Name: Gráinne Barry
Job: VP Digital and Business Data Operations (Stats Perform) and Co-Founder of SportsTech Ireland
About your job?
At Stats Perform, I run core business operations, including Digital Ops & Business Intelligence, QMS (Quality Management System) which oversees the quality of all our sports data, and Video and Coverage operations, I’ve worked at Stats Perform since 2017 and have had many roles here and have been supported to do new things.
What do you enjoy about your job?
I love the variety of people, teams and functions that I get to work with every day, and that there are always new challenges and problems to solve. I’m driven by doing things better, so working in operations is a great fit for my personality, skills and experience.
What made you interested in going into this type of work (when you first started out in your career)?
I did Computer Science for A-Level and was always interested in technology and how things work, so from early on I was drawn to tech companies. By nature, I am business and operations orientated, so my career has predominantly been in operations within tech companies. I have always loved sport, as a player, a parent, a fan, a coach – all kinds of sport – so getting to work in a sports technology company is a great fit for me.
Why did you start SportsTech Ireland?
I started SportsTech Ireland in 2017 about a year before I joined Stats Perform. It is a not-for-profit organisation that supports the development of the sports innovation industry within Ireland. The idea was to represent, connect and grow a new industry within Ireland. We are lucky to have many sports technology companies with bases in Ireland including Fitbit, DraftKings, EA Games (as well as Stats Perform), plus a vibrant entrepreneurial and start up community of companies. It’s a purpose-driven passion project when I’m not working, and that has real grass-roots impact on the industry.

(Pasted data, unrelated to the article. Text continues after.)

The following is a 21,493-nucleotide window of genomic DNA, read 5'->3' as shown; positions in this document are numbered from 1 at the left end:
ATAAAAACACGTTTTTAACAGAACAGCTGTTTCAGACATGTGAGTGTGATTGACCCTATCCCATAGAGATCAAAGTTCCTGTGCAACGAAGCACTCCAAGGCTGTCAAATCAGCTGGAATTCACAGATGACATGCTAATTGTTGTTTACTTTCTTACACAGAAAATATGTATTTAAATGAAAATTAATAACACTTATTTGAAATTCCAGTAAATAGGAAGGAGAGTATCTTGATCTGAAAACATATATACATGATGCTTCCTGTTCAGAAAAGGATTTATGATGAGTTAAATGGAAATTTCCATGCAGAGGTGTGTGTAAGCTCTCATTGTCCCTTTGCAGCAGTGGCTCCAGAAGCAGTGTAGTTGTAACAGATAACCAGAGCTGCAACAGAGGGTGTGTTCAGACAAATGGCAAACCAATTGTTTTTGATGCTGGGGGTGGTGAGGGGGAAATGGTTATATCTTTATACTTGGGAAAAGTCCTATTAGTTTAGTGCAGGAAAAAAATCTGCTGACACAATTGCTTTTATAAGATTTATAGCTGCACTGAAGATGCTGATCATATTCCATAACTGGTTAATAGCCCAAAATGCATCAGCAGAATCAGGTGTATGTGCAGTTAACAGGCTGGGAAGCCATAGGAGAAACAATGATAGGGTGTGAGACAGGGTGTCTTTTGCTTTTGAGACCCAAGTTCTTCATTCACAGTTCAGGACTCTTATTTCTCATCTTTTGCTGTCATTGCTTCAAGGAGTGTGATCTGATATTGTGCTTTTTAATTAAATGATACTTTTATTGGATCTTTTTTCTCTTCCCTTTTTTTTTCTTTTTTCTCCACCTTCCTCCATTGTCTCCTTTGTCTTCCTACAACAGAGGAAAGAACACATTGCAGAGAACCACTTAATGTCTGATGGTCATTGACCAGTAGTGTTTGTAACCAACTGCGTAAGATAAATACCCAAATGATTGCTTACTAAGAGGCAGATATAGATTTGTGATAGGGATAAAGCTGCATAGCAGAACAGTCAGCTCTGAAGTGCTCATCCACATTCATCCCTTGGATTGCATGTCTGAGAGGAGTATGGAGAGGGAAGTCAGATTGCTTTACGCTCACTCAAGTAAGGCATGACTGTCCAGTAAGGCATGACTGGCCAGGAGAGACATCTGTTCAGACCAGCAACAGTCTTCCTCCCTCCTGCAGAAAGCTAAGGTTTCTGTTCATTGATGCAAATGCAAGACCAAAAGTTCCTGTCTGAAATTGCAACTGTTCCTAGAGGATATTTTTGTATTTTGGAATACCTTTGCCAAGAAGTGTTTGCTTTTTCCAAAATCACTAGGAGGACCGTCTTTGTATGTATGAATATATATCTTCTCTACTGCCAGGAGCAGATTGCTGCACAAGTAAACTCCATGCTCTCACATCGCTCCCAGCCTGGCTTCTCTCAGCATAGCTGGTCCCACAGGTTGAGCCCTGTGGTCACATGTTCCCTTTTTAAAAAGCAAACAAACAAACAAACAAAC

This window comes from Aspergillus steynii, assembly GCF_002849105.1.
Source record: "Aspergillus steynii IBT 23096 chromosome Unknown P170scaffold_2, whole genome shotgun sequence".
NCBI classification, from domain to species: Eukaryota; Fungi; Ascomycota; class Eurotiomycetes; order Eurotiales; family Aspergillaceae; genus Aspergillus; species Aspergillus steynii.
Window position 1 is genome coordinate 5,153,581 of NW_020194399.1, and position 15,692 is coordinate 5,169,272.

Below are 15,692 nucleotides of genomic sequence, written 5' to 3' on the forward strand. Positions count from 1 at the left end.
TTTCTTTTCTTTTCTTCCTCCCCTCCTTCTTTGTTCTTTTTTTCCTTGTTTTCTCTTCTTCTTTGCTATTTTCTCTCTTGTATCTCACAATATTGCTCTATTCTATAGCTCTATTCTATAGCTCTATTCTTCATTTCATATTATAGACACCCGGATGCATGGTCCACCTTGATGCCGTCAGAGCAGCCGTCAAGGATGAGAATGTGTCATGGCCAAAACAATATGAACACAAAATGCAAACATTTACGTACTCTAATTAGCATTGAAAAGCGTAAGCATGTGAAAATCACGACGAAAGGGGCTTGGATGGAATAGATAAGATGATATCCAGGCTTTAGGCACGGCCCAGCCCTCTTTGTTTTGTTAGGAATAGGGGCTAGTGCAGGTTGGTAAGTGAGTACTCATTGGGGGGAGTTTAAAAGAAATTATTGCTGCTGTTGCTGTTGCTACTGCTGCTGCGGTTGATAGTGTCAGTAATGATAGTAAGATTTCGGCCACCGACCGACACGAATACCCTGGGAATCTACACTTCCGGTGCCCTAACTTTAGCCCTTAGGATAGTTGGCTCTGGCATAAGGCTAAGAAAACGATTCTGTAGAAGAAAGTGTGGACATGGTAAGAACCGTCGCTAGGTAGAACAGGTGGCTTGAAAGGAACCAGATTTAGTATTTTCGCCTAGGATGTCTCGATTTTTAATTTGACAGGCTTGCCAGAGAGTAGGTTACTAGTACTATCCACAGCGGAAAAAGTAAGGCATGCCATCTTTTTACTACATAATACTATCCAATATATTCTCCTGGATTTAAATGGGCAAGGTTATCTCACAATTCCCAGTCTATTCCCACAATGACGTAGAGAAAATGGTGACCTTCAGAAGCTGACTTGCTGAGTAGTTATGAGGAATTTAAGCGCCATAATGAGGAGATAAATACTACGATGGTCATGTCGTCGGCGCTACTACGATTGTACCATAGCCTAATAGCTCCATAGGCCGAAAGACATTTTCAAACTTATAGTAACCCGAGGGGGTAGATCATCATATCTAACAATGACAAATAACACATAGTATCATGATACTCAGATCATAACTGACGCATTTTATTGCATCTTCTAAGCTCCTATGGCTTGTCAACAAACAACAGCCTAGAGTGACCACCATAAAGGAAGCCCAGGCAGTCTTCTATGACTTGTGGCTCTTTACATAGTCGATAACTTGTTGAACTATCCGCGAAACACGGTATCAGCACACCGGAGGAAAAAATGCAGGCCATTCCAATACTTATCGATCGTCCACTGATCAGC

What advice would you give women wanting to do what you do?
Find a mentor / sponsor, someone who has walked the path before you and who is happy to help you… or a tribe. Understand that it’s not easy – the sports tech industry is historically a male-dominated industry, so you have to get used to pushing a rock up a hill of unconscious bias. I’m lucky in that I work in a company with a positive diversity focus and most, importantly, focus on building a strong network.
What advice would you like to give the 25-year-old you?
Stop second guessing yourself and just have a go! Follow your instincts and focus on the strengths you have rather than any weaknesses. I have a strong work ethic, and opportunities are always there for people who work hard.
Highlight anyone who has acted as a role model or inspiration.
Working in the sport industry, there are lots of inspiring people. It is hard to pass Serena Williams, not only for her competitive record, but also her leadership and vision for women in sport, not least the investment in Angel City in the NWSL. Definitely one to watch in the future.
More recently, Rachel Blackmore, the Irish Jockey the 1st female jockey to win the Aintree Grand National, who, in an instant, was able to focus her achievement as an athlete and not on gender with the quote: ‘I don’t feel male or female right now. I don’t even feel human!”
In Ireland, we had an inspiring campaign championing women and girls in sport, called 20×20, which focused on driving 20% visibility for women’s sport by end 2020.
‘If you can’t be it, you can’t see it’ and definitely one that applies to sport and business. Definitely one that SBC are helping with here today!
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